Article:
The Jones Act has recently come under fire as businesses, oil refiners and think tanks push for repeal of the law in upcoming sessions. However, the Jones Act does more than just provide a cause of action for workers harmed by their employers – it protects American jobs.
How Does the Jones Act Protect American Jobs?
“The Jones Act is a jobs act, pure and simple,” Senator Mary Landrieu of the Senate Energy and Resources Committee said. This nearly 100-year-old law also requires all vessels shipping cargo between two US locations to be US built, majority US-owned and at least 75 percent crewed by US citizens.
“Waiving the Jones Act,” she warns, “literally hands over work to foreign shippers.”
Despite limited support for weakening the Jones Act on Capitol Hill, petroleum marketers and refiners are planning a substantial effort to get Congress to change the law. They claim that the American economy today is not the same as it was in the 1920s, when the Jones Act was first passed as a way to sell old vessels and protect merchant seamen after World War I.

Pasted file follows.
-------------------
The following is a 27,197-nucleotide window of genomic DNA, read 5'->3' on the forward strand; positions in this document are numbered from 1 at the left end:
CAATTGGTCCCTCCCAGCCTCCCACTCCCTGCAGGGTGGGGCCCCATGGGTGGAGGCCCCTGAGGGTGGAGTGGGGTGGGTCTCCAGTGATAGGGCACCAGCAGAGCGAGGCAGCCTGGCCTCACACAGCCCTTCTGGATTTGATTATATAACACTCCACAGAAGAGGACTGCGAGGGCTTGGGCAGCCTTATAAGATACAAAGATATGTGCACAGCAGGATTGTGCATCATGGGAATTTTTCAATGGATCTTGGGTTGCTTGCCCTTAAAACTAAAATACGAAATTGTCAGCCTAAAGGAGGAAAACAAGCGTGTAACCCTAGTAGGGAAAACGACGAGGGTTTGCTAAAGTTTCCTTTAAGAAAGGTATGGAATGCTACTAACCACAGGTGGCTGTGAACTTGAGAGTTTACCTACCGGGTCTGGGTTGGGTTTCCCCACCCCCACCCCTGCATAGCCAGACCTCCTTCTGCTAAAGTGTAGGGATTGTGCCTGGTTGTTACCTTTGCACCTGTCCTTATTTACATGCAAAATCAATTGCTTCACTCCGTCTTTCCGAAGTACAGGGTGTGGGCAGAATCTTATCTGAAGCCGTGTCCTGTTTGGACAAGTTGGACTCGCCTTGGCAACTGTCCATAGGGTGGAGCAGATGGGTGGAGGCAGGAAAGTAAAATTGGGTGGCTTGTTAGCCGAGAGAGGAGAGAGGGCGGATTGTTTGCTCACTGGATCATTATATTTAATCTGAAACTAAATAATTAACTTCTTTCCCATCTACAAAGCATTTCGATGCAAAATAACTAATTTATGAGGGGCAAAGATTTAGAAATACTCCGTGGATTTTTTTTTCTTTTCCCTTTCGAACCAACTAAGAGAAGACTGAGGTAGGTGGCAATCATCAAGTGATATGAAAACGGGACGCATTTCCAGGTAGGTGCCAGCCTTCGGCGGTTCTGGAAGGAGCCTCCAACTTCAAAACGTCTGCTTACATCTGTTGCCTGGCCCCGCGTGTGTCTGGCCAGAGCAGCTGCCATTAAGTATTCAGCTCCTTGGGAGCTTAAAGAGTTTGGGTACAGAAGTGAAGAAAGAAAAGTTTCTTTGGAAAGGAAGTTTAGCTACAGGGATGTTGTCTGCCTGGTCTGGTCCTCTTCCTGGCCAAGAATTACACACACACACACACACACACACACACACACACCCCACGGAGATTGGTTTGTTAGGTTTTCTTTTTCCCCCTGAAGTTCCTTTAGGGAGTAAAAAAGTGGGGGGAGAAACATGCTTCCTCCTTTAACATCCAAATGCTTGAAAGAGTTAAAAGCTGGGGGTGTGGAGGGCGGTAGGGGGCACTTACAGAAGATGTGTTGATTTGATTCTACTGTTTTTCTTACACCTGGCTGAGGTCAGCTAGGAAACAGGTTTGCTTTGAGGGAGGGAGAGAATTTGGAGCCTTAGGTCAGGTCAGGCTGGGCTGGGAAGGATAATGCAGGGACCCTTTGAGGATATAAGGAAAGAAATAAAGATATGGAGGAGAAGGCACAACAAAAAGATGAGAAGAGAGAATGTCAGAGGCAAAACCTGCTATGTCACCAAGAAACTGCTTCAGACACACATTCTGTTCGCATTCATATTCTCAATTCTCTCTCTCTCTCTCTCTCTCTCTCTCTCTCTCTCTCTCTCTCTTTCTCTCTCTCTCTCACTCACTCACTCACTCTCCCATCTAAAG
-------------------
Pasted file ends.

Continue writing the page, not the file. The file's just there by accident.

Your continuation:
Has the Jones Act Changed Over Time?
As previously discussed here, the Jones Act has evolved over time to include the liability of employers and operators for the work-related injuries or deaths of employees. Fortunately, those who seek to change the law do not claim that these causes of action are the part of the Act that needs revision.
Most important is that workers rights are not taken away. Merchant seaman to fisherman need to be protected under the law and continue to have laws that protect them and enable them to bring claims for their injuries.
However, we must remain adamant to protect the rights of seamen and their families should they be injured or killed as a result of negligence by their employer. If you would like to know more about the rights of seamen, contact a maritime law firm with experience in personal injury claims.
Latti & Anderson LLP – Nationwide Maritime Attorneys